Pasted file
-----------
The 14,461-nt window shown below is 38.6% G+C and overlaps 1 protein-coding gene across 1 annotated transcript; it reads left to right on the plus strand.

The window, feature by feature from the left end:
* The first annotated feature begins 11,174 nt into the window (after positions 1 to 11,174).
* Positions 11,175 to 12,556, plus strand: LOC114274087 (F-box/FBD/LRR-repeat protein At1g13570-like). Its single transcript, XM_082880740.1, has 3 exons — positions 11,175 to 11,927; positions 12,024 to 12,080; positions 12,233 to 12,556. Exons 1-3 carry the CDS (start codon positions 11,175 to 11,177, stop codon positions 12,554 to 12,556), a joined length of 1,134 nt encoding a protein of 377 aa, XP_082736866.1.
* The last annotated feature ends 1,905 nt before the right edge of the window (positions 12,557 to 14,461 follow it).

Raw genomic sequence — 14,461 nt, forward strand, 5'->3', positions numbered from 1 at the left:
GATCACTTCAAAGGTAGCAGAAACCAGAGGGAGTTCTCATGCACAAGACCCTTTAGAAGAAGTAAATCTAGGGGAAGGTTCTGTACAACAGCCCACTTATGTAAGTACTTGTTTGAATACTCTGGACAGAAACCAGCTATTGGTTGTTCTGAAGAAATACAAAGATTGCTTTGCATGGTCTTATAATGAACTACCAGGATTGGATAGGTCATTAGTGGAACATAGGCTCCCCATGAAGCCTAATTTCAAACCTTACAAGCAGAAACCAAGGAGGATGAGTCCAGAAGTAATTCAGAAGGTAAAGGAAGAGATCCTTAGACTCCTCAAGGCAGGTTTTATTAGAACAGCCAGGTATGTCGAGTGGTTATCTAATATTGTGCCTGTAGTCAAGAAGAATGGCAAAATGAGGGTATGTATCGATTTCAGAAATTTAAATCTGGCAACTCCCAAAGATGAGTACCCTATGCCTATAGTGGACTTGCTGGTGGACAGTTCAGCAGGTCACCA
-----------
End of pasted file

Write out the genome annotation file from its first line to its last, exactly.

The 14,461-nt window shown below is 38.6% G+C and overlaps 1 protein-coding gene across 1 annotated transcript; it reads left to right on the plus strand.

The window, feature by feature from the left end:
* The first annotated feature begins 11,174 nt into the window (after positions 1 to 11,174).
* Positions 11,175 to 12,556, plus strand: LOC114274087 (F-box/FBD/LRR-repeat protein At1g13570-like). Its single transcript, XM_082880740.1, has 3 exons — positions 11,175 to 11,927; positions 12,024 to 12,080; positions 12,233 to 12,556. Exons 1-3 carry the CDS (start codon positions 11,175 to 11,177, stop codon positions 12,554 to 12,556), a joined length of 1,134 nt encoding a protein of 377 aa, XP_082736866.1.
* The last annotated feature ends 1,905 nt before the right edge of the window (positions 12,557 to 14,461 follow it).

Raw genomic sequence — 14,461 nt, forward strand, 5'->3', positions numbered from 1 at the left:
GATCACTTCAAAGGTAGCAGAAACCAGAGGGAGTTCTCATGCACAAGACCCTTTAGAAGAAGTAAATCTAGGGGAAGGTTCTGTACAACAGCCCACTTATGTAAGTACTTGTTTGAATACTCTGGACAGAAACCAGCTATTGGTTGTTCTGAAGAAATACAAAGATTGCTTTGCATGGTCTTATAATGAACTACCAGGATTGGATAGGTCATTAGTGGAACATAGGCTCCCCATGAAGCCTAATTTCAAACCTTACAAGCAGAAACCAAGGAGGATGAGTCCAGAAGTAATTCAGAAGGTAAAGGAAGAGATCCTTAGACTCCTCAAGGCAGGTTTTATTAGAACAGCCAGGTATGTCGAGTGGTTATCTAATATTGTGCCTGTAGTCAAGAAGAATGGCAAAATGAGGGTATGTATCGATTTCAGAAATTTAAATCTGGCAACTCCCAAAGATGAGTACCCTATGCCTATAGTGGACTTGCTGGTGGACAGTTCAGCAGGTCACCA